Monday, April 9, 2012

My Home Library

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Whenever I meet new people or visit people's houses, books always seem to crop up in the conversations. And I find I'm unfailingly interested in people's book collections. What someone reads tells me a lot about the kind of person he or she is. Assuming as my blog reader, you're likewise interested in my home library, here're a few questions I posed to myself and answered herein.

Where is your home library housed?

The library is split up into three pieces. Adult fiction is in the study upstairs, children's books actively being read are in a bedroom upstairs, and the rest of the collection (nonfiction, children's books, coffee-table books, etc.) are all in the library downstairs.

What is the system of book organization?

The fiction is alphabetized by author only and unsorted within each author section. The bookshelves consist of smallish rectangular boxes, each alphabet gets one or more boxes, depending upon the number of books. The children's books, upstairs, are organized by author only and not alphabetically. The children's books, downstairs, are completely unorganized, except for board books on one shelf and the rest on another. The nonfiction is organized thematically, for example, sciences, travel, foreign languages, cookbooks, etc., but unorganized within each category.

Approximately, how many books do you own?


What was the first book you were gifted with?

The Little Prince by Antoine de Saint-Exupéry, translated into English by Katherine Woods and published by Harcourt, Brace & World in NYC in 1943. My mother owned it before she was married, and she gave it to me when I was born.

Which books did you buy first?

Four books in 1979:
The Mutiny of Board H.M.S. Bounty by William Bligh, adapted by Deborah Kestel and pubbed by Playmore Inc. under arrangement with Waldman and Son, NYC (1979)
Through the Looking Glass and What Alice Found There by Lewis Carroll, pubbed by Piccolo Pan Books, London (1977)
Man in the Sky: the early years by Althea Braithwaite, pubbed by Colourmaster International, Huntingon England (1972) —The Littles Go Exploring by John Peterson, pubbed by Scholastic (1978)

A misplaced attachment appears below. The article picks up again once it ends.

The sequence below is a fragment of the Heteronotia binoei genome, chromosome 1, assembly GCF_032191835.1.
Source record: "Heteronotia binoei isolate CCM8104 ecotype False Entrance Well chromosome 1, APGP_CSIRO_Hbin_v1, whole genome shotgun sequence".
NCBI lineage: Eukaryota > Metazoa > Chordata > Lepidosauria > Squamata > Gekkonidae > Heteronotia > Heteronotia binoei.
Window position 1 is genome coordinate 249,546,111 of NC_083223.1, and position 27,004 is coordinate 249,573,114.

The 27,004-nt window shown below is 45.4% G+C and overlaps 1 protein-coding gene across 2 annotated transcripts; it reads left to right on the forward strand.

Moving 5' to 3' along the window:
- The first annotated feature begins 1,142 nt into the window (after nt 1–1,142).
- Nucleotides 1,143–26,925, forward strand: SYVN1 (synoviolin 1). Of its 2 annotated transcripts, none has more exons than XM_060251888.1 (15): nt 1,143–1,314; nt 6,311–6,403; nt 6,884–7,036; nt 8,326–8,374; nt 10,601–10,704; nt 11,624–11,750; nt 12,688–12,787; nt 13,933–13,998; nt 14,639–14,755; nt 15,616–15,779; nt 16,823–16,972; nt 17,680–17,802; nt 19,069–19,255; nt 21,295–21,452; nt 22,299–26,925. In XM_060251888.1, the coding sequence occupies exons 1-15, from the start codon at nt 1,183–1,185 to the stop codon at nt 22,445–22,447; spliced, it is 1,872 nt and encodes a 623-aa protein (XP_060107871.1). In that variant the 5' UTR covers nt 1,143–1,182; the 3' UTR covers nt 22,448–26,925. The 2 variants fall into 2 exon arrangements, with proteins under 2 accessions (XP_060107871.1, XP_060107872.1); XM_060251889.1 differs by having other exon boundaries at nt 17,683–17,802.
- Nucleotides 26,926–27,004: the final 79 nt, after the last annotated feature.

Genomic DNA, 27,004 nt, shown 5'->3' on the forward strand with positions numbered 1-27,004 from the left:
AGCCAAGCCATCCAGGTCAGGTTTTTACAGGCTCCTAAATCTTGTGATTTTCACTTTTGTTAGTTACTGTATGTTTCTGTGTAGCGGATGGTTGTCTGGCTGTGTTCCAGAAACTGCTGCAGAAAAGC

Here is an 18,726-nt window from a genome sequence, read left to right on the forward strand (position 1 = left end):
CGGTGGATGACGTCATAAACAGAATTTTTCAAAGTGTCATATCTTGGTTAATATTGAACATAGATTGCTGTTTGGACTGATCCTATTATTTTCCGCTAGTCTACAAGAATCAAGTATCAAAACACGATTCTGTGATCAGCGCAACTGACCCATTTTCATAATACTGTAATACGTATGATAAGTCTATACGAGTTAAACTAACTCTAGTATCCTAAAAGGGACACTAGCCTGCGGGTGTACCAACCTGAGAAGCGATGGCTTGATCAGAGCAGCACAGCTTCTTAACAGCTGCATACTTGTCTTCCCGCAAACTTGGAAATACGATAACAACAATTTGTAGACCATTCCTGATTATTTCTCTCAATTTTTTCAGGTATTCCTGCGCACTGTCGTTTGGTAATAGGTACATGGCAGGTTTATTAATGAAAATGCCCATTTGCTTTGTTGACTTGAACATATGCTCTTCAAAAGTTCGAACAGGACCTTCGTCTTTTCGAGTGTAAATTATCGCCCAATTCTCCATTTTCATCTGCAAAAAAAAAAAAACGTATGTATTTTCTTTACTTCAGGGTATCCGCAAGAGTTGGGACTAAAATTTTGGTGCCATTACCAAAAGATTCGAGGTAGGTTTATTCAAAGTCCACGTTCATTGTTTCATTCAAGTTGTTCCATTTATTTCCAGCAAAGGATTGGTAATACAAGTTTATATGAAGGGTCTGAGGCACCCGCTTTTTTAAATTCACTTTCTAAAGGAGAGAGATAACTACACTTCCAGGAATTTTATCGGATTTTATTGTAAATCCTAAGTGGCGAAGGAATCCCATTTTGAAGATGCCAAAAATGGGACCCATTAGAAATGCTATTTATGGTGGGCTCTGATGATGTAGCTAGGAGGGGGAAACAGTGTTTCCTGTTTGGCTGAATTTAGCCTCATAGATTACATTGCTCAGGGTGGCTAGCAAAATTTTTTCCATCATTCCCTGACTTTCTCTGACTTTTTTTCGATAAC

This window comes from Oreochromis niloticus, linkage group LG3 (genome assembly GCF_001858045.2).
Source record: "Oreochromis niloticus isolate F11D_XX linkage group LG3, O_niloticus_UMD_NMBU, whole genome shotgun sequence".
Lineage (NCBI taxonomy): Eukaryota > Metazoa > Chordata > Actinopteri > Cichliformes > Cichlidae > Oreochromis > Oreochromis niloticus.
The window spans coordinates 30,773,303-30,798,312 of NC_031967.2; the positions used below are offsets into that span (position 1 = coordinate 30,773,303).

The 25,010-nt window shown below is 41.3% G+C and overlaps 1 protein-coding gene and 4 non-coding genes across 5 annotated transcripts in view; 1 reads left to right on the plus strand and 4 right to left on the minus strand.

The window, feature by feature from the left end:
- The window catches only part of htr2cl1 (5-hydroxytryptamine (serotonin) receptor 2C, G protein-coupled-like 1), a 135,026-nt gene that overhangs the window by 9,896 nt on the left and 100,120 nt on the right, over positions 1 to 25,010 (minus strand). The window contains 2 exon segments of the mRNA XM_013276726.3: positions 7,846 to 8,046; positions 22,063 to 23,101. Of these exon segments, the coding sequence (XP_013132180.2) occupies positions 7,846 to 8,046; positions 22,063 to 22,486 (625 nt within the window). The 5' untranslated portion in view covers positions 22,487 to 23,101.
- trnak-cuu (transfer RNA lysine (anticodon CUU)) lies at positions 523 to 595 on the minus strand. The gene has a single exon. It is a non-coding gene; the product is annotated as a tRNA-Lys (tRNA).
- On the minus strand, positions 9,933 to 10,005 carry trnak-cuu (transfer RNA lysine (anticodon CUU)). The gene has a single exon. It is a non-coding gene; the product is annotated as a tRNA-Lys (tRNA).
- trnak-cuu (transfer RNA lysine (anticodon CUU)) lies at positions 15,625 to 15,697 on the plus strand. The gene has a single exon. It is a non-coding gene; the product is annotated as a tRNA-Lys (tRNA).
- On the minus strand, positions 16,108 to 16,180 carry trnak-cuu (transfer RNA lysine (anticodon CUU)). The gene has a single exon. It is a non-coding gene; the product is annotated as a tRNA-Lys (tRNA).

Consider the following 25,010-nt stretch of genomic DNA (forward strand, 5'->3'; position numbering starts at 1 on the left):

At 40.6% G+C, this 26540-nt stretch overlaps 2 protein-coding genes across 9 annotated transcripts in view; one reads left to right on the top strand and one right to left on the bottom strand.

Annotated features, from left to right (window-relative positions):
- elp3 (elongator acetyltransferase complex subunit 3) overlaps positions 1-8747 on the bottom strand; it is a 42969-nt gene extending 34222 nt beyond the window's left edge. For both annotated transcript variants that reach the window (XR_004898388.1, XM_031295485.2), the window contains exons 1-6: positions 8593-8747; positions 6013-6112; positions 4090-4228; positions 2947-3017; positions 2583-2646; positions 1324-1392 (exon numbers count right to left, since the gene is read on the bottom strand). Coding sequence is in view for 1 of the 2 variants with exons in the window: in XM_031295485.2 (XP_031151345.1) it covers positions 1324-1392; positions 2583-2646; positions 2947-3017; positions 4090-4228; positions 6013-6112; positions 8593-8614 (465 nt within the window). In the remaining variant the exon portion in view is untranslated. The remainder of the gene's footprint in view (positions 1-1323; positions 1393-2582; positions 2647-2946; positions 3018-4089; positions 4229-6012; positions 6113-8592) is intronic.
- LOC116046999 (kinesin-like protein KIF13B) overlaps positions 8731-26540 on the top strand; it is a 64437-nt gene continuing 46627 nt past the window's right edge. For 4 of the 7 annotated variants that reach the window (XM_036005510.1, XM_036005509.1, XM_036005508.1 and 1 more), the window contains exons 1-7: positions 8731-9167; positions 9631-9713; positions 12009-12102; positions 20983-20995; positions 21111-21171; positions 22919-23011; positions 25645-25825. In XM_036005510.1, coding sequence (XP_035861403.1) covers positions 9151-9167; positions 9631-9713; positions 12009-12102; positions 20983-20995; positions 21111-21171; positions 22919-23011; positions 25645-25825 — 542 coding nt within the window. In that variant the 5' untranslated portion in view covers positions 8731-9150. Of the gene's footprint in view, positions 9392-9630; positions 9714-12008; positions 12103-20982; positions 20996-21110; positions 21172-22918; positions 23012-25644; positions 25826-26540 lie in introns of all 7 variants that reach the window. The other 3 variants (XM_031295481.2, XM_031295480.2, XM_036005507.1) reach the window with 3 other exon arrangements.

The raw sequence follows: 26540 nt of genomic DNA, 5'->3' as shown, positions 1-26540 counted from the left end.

Which is the book with the oldest copyright in your collection?

The Cousins by Maria M'Intosh is a children's book pubbed by George Routledge and Sons of Ludgate, London. The copyright page has been lost, but the last known owner was one Emily P. Mason. Her name's inscribed inside along with the date January 1, 1882. I bought it from Barter Books in Alnwick, Northumberland, England on June 26, 2002.

What are your most unusual books?

Seven Poems by Hans Christian Andersen, translated into English by R.P. Keigwin, published by H.C. Andersen Hus in Odense, Denmark in 1955. I acquired this collection from the Andersen House in Odense on July 10, 2002. In the western world, Andersen is not known for his verse, though he wrote quite a bit in his salad days, including one when he was but a schoolboy. A few of his poems have been set to song and are very popular as national songs.

Why I Live On The Mountain is a collection of thirty Chinese poems from the Great Dynasties, translated by C.H. Kwôck and Vincent McHugh, with calligraphy by John Way, and pubbed by Golden Mountain Press, San Francisco in 1958.

Which is the shortest book, in terms of number of words?

Baby Face by Dorling Kindersley (2002) has 18 words.

Which is the longest book, in terms of number of words?

I have a hardcover collected edition of 566 pages by Wings Books, Random House (NYC, 1991) of three of Dorothy Sayers books: Strong POison (1930), Have his Carcase (1932), and Unnatural Death (1927). (Aside: Sayers's full name is Dorothy Leigh Sayers Fleming.)

Are you a hardcover book collector?

I haven't gone out of my way to collect hardcover books. If the book I'm interested in buying only exists in hardcover, then I'll buy it. Otherwise, whatever is the cheapest edition, gets my money.

Has your library grown steadily since your first purchase?

Not at all. My collection was tiny through all my schooling and college years—I borrowed heavily from friends and libraries. It's only when I got my first full-time job that I had the spare cash to purchase books. Even then, I read far more from the library than I bought from the bookstore. It was finally when I became an aspiring writer of historical romance fiction that I started collecting books in earnest. I needed books on the craft of writing, for research, and as examples of writing in my sub-genre. In addition, I felt that if I expected others to buy my future books (when—not, if—pubbed), I should be doing the same thing for other authors.


Anonymous said...

Well, that's amazing! Your book collection is far better organized than mine. I read about 100 books a year, most of which I buy (these days in hardback). I don't have enough shelves for all of mine, so some just sit on the floor. I recently gave over 120 books to the library, but have bought probably 30 books since then, so even when I free up some space.... Anyway, congratulations on your library!

Keira Soleore said...

Thank you for reading and commenting here. Books, books, books, how we love them. The number of books we own has alarmingly expanded since I did that blog. On the positive side, I have more shelving now. :) Hope you'll likewise update your books' display spaces. :)